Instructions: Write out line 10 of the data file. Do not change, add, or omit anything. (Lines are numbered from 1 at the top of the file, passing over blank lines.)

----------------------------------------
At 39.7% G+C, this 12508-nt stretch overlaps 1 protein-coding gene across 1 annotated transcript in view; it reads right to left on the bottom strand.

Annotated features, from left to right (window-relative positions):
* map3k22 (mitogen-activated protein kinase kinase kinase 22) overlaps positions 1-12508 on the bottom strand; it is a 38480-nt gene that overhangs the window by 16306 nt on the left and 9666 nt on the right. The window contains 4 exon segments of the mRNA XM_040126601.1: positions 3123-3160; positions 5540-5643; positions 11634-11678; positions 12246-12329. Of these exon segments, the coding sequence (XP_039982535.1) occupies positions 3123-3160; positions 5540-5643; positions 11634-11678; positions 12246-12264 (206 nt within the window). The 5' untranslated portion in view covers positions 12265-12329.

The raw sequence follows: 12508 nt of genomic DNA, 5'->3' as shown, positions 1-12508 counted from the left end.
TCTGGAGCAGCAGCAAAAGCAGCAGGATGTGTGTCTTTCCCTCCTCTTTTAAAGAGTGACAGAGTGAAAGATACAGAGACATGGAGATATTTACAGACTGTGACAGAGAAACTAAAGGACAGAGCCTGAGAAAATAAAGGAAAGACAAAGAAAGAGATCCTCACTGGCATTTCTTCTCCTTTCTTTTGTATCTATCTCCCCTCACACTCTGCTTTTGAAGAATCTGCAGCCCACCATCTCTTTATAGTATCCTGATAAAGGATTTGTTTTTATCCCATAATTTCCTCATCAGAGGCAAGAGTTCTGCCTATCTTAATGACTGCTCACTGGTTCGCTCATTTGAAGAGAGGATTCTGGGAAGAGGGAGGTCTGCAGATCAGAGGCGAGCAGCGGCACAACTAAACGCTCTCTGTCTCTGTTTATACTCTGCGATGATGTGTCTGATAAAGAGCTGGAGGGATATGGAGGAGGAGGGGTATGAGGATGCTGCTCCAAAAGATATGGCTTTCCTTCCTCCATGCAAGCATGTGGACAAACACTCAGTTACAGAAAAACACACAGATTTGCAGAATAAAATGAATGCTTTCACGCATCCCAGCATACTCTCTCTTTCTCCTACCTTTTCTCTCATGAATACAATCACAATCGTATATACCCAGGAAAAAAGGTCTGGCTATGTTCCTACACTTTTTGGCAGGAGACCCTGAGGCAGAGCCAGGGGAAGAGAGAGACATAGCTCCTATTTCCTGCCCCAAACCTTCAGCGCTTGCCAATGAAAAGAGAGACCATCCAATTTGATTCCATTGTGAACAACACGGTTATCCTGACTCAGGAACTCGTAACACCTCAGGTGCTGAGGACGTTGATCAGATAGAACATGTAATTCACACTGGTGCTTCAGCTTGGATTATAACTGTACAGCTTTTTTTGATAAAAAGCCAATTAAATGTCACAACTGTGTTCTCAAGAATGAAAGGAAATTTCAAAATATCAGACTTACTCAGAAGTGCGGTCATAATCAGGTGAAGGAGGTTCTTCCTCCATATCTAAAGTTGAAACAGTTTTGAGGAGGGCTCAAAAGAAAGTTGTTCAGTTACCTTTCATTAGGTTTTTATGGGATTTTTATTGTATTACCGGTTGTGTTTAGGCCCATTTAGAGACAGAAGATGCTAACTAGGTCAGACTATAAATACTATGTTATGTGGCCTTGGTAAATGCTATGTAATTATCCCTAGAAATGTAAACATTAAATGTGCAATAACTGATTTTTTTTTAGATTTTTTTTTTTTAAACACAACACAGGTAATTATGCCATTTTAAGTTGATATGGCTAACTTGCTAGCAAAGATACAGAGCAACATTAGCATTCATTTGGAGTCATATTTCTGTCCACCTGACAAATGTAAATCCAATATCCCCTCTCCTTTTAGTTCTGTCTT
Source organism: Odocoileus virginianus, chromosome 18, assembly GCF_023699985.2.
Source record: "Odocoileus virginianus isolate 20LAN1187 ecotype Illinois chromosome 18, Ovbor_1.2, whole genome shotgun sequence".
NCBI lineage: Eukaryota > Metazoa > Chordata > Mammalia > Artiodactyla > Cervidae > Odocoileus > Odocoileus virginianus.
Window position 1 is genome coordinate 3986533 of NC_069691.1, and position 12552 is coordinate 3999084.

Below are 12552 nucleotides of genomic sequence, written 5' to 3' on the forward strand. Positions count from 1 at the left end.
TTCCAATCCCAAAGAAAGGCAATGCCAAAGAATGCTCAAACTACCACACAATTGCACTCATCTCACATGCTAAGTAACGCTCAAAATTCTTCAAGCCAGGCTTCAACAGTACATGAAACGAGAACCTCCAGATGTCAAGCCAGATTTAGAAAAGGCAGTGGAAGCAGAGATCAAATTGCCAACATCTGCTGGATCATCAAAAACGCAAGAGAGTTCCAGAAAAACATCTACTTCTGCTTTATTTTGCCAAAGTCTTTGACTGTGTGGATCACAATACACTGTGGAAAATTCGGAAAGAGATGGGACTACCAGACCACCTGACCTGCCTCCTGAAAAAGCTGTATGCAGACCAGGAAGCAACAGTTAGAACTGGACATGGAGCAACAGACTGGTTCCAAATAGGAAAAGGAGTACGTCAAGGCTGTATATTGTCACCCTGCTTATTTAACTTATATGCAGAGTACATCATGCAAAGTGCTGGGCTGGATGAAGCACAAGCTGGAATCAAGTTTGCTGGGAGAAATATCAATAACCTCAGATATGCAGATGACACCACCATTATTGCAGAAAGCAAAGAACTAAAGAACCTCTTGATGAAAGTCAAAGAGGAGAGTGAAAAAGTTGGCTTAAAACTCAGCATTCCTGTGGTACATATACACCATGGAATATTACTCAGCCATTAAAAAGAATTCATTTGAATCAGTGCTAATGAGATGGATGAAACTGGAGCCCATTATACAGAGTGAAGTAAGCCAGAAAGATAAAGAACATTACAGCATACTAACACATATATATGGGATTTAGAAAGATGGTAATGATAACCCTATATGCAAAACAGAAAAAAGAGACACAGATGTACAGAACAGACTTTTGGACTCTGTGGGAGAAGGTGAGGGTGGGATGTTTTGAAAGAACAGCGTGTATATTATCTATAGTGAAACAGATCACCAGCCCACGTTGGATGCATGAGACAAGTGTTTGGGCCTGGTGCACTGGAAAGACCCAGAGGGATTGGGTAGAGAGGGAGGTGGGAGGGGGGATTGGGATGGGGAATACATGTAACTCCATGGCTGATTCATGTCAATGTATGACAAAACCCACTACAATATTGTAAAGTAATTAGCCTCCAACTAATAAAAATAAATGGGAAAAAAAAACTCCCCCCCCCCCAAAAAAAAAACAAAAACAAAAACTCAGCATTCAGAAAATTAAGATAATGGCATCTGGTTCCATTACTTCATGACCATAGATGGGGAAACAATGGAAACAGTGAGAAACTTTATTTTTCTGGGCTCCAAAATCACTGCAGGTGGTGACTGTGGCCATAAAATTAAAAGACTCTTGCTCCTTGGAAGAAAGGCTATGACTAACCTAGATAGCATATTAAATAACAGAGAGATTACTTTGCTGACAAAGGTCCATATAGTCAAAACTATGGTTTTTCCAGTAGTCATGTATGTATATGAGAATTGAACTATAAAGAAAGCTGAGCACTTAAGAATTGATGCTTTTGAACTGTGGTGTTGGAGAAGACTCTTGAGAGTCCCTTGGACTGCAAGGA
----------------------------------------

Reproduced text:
Below are 12552 nucleotides of genomic sequence, written 5' to 3' on the forward strand. Positions count from 1 at the left end.